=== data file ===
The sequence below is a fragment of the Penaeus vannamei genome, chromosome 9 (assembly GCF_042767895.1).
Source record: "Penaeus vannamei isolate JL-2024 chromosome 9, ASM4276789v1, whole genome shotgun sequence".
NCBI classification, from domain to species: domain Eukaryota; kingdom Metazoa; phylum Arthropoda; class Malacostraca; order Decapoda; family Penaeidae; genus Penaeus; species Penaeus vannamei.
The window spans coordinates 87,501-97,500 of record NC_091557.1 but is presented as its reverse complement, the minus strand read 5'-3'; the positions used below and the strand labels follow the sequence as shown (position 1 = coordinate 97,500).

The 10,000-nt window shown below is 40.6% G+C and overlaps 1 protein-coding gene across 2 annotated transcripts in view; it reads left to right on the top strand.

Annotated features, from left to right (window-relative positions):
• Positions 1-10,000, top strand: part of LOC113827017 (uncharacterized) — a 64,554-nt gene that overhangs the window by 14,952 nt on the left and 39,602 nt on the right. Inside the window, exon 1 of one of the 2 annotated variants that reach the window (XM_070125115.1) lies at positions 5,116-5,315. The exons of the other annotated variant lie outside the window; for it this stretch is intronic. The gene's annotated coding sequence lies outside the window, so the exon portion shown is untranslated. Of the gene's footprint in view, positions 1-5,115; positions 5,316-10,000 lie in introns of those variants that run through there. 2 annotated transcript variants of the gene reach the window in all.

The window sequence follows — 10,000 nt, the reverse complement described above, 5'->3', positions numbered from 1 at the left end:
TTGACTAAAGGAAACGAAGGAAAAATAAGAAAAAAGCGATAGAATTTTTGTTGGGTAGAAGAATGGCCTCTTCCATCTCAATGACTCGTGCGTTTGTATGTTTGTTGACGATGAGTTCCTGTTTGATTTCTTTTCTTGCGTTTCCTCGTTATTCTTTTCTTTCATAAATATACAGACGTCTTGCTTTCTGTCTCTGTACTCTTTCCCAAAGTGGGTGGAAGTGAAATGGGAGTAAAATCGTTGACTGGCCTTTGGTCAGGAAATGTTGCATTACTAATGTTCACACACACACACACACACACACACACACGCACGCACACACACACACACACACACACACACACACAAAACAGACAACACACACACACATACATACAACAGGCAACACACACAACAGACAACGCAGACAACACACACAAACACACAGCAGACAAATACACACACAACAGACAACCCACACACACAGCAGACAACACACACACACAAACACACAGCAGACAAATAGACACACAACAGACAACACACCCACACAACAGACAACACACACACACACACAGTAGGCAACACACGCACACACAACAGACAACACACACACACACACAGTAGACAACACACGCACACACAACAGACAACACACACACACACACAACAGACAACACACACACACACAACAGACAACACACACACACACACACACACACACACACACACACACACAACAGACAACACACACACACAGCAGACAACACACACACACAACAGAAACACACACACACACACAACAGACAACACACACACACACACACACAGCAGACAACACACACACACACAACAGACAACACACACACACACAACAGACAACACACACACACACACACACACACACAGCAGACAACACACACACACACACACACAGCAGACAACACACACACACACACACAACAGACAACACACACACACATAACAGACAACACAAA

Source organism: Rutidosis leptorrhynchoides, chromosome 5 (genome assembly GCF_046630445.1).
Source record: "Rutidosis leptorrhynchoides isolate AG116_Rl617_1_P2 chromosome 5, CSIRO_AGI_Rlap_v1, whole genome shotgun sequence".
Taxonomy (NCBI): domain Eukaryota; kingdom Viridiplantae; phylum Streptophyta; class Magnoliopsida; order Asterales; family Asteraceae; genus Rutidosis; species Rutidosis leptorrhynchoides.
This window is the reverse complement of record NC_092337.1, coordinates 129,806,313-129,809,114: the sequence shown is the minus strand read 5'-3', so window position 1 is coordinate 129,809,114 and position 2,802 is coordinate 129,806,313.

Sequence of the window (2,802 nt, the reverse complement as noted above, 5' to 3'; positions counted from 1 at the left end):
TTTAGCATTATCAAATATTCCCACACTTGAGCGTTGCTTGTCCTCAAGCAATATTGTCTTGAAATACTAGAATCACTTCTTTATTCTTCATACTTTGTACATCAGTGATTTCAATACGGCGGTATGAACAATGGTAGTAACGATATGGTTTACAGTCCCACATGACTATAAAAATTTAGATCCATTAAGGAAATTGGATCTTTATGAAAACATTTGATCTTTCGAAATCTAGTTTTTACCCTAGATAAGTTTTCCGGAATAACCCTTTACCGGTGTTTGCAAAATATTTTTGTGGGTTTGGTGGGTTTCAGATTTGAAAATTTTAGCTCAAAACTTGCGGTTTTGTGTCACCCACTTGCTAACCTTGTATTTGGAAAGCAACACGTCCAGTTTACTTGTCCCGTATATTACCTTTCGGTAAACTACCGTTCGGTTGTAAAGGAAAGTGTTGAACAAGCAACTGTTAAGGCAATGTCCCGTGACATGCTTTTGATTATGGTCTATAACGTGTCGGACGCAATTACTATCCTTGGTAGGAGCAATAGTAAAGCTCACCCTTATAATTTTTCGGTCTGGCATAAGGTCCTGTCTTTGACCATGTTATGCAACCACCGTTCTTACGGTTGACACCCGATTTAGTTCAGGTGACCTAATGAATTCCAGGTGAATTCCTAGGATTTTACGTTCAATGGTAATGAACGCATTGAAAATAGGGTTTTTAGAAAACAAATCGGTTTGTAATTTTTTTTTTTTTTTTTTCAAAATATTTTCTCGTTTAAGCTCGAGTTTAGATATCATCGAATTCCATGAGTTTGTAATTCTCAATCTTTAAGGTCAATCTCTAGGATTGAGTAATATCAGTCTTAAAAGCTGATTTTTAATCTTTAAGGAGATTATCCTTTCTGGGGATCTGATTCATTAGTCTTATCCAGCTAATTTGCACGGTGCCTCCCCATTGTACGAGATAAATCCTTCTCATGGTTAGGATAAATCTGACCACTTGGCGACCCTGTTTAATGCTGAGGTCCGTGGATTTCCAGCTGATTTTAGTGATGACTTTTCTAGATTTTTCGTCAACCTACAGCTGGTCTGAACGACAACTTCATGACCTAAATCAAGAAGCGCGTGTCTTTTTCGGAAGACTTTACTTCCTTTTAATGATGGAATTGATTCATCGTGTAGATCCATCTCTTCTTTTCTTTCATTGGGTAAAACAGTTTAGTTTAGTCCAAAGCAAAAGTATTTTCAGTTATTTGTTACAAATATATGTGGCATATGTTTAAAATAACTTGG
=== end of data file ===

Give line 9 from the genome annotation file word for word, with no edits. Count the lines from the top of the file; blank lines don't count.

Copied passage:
TTGACTAAAGGAAACGAAGGAAAAATAAGAAAAAAGCGATAGAATTTTTGTTGGGTAGAAGAATGGCCTCTTCCATCTCAATGACTCGTGCGTTTGTATGTTTGTTGACGATGAGTTCCTGTTTGATTTCTTTTCTTGCGTTTCCTCGTTATTCTTTTCTTTCATAAATATACAGACGTCTTGCTTTCTGTCTCTGTACTCTTTCCCAAAGTGGGTGGAAGTGAAATGGGAGTAAAATCGTTGACTGGCCTTTGGTCAGGAAATGTTGCATTACTAATGTTCACACACACACACACACACACACACACACGCACGCACACACACACACACACACACACACACACACAAAACAGACAACACACACACACATACATACAACAGGCAACACACACAACAGACAACGCAGACAACACACACAAACACACAGCAGACAAATACACACACAACAGACAACCCACACACACAGCAGACAACACACACACACAAACACACAGCAGACAAATAGACACACAACAGACAACACACCCACACAACAGACAACACACACACACACACAGTAGGCAACACACGCACACACAACAGACAACACACACACACACACAGTAGACAACACACGCACACACAACAGACAACACACACACACACACAACAGACAACACACACACACACAACAGACAACACACACACACACACACACACACACACACACACACACACAACAGACAACACACACACACAGCAGACAACACACACACACAACAGAAACACACACACACACACAACAGACAACACACACACACACACACACAGCAGACAACACACACACACACAACAGACAACACACACACACACAACAGACAACACACACACACACACACACACACACAGCAGACAACACACACACACACACACACAGCAGACAACACACACACACACACACAACAGACAACACACACACACATAACAGACAACACAAA